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Foreigners are often baffled by American sports. American football looks to many like a more strategic, body-armored version of rugby, and the whole idea of a “World Series” for baseball is considered absurd when hardly any other countries play it.
Everyone had been waiting for Americans to wake up to the beauty of football, a sport they can’t even seem to get the name of right, when the US women’s “soccer” team seized the spotlight, qualified for the World Cup, and won the tournament in 1991, 1999, 2015, and 2019.
So let’s all acknowledge that football — real football, fútbol, Fußball, footie (that is, soccer) — is the true international sport, proudly invented by the English, who embarrassingly haven’t won a major tournament since their World Cup win against West Germany back in 1966.
Until this year, that is. Just this past July the Women’s England team, affectionately known as the Lionesses, brought home the European Cup — a major event that matched the excitement of the Queen’s Platinum Jubilee (though not quite the international interest of the queen’s death a couple of months later).
I’m not a sports fanatic, but I’ve become a fan of the English women’s team and found myself following their progress through the European championship, watching the final against Germany with friends and family in a farmhouse in Norfolk, about three hours northeast of London. They won that match 2-1 at Wembley, and it was a riveting watch.
When I noticed that the England–US friendly would occur on October 7, when I was visiting Paris, I scoped around for a suitable venue to watch it, and thought I’d found it at an English sports pub near the flat called The Long Hop.
When it comes to an England-US face-off, I’m a servant of two masters, because I’m an American born in the US, but living in England with an English family. My loyalties are slightly tipped in England’s favor, especially after the US team’s unsporting behavior on their last match-up, goading the English with mimed tea-drinking gestures.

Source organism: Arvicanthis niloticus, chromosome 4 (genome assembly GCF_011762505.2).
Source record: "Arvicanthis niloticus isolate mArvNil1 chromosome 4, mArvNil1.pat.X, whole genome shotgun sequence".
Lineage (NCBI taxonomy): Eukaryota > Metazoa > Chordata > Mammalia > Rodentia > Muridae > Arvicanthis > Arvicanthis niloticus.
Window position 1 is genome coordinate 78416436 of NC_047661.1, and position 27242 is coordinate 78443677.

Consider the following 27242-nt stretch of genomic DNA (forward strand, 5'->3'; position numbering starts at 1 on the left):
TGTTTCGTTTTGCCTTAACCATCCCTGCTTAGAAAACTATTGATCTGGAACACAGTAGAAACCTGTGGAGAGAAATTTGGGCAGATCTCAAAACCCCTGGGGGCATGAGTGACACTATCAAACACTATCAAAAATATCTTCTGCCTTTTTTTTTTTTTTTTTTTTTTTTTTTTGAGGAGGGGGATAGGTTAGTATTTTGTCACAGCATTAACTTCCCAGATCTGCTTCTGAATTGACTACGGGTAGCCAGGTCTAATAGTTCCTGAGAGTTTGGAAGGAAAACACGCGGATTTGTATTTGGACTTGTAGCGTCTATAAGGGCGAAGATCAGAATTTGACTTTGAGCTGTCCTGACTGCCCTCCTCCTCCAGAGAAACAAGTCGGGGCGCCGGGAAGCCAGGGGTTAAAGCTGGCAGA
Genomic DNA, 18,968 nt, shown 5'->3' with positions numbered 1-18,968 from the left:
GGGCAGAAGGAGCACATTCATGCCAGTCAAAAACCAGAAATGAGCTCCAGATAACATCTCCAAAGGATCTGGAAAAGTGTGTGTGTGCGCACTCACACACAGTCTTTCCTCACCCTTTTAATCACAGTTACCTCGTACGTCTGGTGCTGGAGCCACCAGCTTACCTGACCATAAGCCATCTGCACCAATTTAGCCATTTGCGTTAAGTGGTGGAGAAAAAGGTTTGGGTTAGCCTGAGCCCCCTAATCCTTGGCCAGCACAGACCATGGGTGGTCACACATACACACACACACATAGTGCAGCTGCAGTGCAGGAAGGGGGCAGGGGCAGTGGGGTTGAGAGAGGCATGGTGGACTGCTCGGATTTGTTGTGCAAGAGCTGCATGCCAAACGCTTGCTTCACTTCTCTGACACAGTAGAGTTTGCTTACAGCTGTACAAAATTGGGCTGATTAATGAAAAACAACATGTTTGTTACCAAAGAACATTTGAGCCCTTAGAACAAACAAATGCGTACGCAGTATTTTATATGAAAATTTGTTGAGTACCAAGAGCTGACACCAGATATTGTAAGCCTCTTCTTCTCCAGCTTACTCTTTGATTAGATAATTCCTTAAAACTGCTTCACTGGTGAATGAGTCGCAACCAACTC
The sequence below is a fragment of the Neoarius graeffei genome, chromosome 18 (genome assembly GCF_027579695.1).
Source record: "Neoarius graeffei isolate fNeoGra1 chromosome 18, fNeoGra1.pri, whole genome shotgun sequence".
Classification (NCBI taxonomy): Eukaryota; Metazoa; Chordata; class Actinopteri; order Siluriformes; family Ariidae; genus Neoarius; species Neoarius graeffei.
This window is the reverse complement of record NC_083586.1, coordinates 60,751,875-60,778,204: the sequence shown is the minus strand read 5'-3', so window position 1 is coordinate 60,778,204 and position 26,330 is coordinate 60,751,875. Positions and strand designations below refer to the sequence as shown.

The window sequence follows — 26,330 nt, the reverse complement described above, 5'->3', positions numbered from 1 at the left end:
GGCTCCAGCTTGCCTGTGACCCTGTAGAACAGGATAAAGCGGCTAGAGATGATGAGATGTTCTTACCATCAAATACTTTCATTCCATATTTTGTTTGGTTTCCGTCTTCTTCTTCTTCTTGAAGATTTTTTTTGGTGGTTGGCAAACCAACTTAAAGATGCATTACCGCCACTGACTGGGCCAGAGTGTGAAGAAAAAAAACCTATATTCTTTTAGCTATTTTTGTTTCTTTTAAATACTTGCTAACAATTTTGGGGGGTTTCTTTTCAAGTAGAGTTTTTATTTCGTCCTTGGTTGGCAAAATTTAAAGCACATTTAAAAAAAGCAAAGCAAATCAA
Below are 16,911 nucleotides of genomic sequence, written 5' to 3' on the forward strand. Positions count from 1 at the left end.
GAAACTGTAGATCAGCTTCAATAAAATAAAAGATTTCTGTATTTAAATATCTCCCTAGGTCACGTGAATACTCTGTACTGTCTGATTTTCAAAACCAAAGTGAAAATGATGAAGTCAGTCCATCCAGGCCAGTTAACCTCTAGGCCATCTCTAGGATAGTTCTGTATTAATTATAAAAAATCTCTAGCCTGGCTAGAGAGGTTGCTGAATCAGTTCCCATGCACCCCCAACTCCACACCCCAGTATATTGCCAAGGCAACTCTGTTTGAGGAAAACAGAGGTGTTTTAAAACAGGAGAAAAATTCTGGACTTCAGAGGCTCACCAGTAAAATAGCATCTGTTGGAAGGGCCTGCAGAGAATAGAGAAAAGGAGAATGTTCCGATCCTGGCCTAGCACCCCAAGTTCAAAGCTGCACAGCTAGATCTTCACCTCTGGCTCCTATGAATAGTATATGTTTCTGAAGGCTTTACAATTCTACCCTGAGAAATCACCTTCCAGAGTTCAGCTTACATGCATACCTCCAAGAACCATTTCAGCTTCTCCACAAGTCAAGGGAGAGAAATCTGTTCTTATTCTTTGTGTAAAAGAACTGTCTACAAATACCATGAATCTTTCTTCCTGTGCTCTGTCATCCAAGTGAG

Small-bore harassment, I admit, in a game that can bring intended serious physical harm or a staged injury to win an unearned penalty kick. But still, the England team had been playing with the best of manners and the finest of tactical finesse, as well as true style.
When Alessia Russo scored a goal backwards in the match against Sweden — she actually had to turn around to see if it’d gone in — it was celebrated in England as an “impudent strike,” a “cheeky little backfoot goal,” and “pure filth” (the ultimate compliment).
The English can only marvel at how Title IX, decreeing that government-funded institutions could not discriminate on the basis of sex, has financed women’s sports in the US. The women’s clubs in England have had to make do with a fraction of the money spent on their male counterparts, which has made the success of the Lionesses such a great story.
In Paris, as it turned out, the match held less interest than I was expecting, as The Long Hop had decided not to show it after all. But some friends found the Great Canadian Pub on the Left Bank (a “lively brick-lined haunt featuring classic Canadian comfort food,” according to their website) that agreed to put it on a single monitor at the back of the café — maybe the only bar in Paris offering it. And even then, it took a staff member 20 minutes to finally locate the game on Fox Sports.
It had been a disruptive week for the US team, as the release of the Sally Yates report, detailing systemic emotional and sexual abuse in US women’s soccer, had overshadowed the match itself. But it was designed as a healing evening, as players from both teams wore teal armbands, and the Wembley arch was lit to represent the campaign against sexual violence. All the players stood beneath a “Protect the Players” banner before kickoff.
When the match began, it was clear England were determined to dominate the World champions, and in fact England scored their first goal just 10 minutes in.
But it was a good match, with the Lionesses dominating much early play before the US found their feet and returned fire. The score was 2-2 before half time, until a fractional offside US goal was disqualified, which put them on the back foot, and they never recovered. In the end England won 2-1.
As a friendly game it didn’t alter any league tables, but it clearly pleased the home crowd at Wembley (when tickets had gone on sale in July, the match had sold out in 24 hours). It was only the third time England had beaten the US team in 19 matches.
No one else in the pub had taken much notice, and we were constantly asking people to step out of our view of the screen. But for the small party in the back of the establishment, it was an international event, with four Americans watching a US-England match in a Canadian pub in Paris.
J.B. Miller is an American writer living in England.